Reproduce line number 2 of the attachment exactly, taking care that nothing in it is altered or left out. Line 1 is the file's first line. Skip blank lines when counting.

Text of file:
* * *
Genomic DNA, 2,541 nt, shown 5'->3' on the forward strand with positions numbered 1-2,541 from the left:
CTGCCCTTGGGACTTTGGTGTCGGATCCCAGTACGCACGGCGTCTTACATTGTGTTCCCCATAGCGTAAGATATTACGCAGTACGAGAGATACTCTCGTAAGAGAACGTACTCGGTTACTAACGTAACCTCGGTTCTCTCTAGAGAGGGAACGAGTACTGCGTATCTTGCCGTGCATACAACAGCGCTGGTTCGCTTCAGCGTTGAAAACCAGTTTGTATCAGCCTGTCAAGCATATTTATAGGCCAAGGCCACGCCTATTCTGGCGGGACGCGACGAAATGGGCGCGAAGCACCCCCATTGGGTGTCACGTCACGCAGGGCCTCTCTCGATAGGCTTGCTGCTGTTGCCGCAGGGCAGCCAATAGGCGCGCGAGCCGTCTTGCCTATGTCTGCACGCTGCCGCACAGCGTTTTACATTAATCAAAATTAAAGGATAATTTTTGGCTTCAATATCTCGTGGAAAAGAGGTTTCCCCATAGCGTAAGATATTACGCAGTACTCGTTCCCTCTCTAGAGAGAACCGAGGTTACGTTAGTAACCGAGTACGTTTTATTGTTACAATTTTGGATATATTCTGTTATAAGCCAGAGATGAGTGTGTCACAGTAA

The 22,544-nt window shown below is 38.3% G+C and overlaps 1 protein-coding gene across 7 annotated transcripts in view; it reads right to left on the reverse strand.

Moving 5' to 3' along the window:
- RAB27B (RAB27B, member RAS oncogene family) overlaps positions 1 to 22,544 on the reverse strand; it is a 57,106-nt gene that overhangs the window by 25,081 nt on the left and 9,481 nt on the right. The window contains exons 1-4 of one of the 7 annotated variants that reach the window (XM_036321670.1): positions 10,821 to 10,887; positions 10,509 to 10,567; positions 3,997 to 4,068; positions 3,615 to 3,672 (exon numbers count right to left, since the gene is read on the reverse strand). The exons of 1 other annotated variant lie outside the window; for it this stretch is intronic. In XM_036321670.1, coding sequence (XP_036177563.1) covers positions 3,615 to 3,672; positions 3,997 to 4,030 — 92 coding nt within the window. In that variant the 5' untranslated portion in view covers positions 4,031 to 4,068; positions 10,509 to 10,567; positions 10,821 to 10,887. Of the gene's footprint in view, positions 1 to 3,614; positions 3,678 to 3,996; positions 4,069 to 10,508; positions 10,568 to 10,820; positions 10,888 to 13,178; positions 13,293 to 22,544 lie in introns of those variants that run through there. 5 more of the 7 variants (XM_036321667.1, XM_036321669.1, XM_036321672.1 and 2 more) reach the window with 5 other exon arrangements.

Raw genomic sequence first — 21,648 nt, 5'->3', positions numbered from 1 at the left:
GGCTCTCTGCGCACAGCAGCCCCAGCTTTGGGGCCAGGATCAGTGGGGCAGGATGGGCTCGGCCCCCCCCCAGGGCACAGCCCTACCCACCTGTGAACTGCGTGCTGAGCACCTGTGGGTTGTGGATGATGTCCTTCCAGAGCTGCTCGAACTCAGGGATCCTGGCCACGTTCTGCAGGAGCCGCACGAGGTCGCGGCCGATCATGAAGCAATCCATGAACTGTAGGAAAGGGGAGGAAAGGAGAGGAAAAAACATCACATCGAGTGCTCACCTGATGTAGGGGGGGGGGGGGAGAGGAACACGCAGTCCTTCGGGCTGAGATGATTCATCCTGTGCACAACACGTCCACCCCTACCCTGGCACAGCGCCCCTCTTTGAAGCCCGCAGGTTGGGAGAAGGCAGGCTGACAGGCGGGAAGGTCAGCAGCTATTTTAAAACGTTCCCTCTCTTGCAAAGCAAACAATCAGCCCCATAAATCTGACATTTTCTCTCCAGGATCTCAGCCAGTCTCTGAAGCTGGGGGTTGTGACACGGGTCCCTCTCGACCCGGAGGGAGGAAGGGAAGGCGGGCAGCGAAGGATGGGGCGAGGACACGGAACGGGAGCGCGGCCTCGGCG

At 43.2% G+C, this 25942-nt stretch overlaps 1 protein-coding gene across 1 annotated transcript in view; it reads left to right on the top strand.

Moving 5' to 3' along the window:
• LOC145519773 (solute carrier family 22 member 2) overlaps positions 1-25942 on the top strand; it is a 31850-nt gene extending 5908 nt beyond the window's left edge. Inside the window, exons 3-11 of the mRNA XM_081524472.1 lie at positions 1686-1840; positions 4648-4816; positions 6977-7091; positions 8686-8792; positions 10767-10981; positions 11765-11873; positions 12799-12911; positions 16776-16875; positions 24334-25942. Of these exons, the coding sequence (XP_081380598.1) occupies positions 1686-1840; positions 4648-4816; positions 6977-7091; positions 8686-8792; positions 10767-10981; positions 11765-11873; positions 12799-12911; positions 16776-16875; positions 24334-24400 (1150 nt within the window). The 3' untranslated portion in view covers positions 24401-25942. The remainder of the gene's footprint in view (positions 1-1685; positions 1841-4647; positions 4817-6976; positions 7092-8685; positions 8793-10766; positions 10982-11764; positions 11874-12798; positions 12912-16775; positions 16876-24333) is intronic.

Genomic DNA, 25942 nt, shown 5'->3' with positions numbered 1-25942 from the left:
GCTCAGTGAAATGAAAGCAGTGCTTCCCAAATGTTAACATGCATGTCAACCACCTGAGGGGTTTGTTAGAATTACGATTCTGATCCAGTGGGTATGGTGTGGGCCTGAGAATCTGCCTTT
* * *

CTGCCCTTGGGACTTTGGTGTCGGATCCCAGTACGCACGGCGTCTTACATTGTGTTCCCCATAGCGTAAGATATTACGCAGTACGAGAGATACTCTCGTAAGAGAACGTACTCGGTTACTAACGTAACCTCGGTTCTCTCTAGAGAGGGAACGAGTACTGCGTATCTTGCCGTGCATACAACAGCGCTGGTTCGCTTCAGCGTTGAAAACCAGTTTGTATCAGCCTGTCAAGCATATTTATAGGCCAAGGCCACGCCTATTCTGGCGGGACGCGACGAAATGGGCGCGAAGCACCCCCATTGGGTGTCACGTCACGCAGGGCCTCTCTCGATAGGCTTGCTGCTGTTGCCGCAGGGCAGCCAATAGGCGCGCGAGCCGTCTTGCCTATGTCTGCACGCTGCCGCACAGCGTTTTACATTAATCAAAATTAAAGGATAATTTTTGGCTTCAATATCTCGTGGAAAAGAGGTTTCCCCATAGCGTAAGATATTACGCAGTACTCGTTCCCTCTCTAGAGAGAACCGAGGTTACGTTAGTAACCGAGTACGTTTTATTGTTACAATTTTGGATATATTCTGTTATAAGCCAGAGATGAGTGTGTCACAGTAA